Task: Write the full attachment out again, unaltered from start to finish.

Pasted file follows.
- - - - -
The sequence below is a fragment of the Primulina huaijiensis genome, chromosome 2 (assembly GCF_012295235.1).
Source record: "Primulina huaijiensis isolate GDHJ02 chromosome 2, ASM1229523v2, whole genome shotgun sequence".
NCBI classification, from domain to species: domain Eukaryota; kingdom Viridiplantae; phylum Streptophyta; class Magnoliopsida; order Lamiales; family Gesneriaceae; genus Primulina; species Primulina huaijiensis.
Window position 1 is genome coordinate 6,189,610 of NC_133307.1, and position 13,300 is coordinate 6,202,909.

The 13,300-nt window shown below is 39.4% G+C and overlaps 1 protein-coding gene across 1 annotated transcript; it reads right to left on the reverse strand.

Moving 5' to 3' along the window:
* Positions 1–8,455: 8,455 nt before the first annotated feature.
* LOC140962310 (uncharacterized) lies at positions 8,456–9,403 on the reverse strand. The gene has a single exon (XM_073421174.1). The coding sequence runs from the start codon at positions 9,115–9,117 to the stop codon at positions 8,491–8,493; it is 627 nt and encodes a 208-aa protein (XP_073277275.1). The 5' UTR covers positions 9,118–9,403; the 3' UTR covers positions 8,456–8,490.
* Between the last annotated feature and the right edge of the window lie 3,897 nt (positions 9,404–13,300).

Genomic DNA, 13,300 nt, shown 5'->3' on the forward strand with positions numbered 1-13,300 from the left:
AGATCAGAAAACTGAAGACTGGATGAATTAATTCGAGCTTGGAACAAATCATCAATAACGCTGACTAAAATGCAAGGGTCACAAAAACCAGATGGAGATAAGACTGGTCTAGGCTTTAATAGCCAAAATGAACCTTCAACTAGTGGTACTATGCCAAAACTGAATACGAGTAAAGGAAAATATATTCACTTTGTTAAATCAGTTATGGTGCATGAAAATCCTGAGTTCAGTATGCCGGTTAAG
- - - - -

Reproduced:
The sequence below is a fragment of the Primulina huaijiensis genome, chromosome 2 (assembly GCF_012295235.1).
Source record: "Primulina huaijiensis isolate GDHJ02 chromosome 2, ASM1229523v2, whole genome shotgun sequence".
NCBI classification, from domain to species: domain Eukaryota; kingdom Viridiplantae; phylum Streptophyta; class Magnoliopsida; order Lamiales; family Gesneriaceae; genus Primulina; species Primulina huaijiensis.
Window position 1 is genome coordinate 6,189,610 of NC_133307.1, and position 13,300 is coordinate 6,202,909.

The 13,300-nt window shown below is 39.4% G+C and overlaps 1 protein-coding gene across 1 annotated transcript; it reads right to left on the reverse strand.

Moving 5' to 3' along the window:
* Positions 1–8,455: 8,455 nt before the first annotated feature.
* LOC140962310 (uncharacterized) lies at positions 8,456–9,403 on the reverse strand. The gene has a single exon (XM_073421174.1). The coding sequence runs from the start codon at positions 9,115–9,117 to the stop codon at positions 8,491–8,493; it is 627 nt and encodes a 208-aa protein (XP_073277275.1). The 5' UTR covers positions 9,118–9,403; the 3' UTR covers positions 8,456–8,490.
* Between the last annotated feature and the right edge of the window lie 3,897 nt (positions 9,404–13,300).

Genomic DNA, 13,300 nt, shown 5'->3' on the forward strand with positions numbered 1-13,300 from the left:
AGATCAGAAAACTGAAGACTGGATGAATTAATTCGAGCTTGGAACAAATCATCAATAACGCTGACTAAAATGCAAGGGTCACAAAAACCAGATGGAGATAAGACTGGTCTAGGCTTTAATAGCCAAAATGAACCTTCAACTAGTGGTACTATGCCAAAACTGAATACGAGTAAAGGAAAATATATTCACTTTGTTAAATCAGTTATGGTGCATGAAAATCCTGAGTTCAGTATGCCGGTTAAG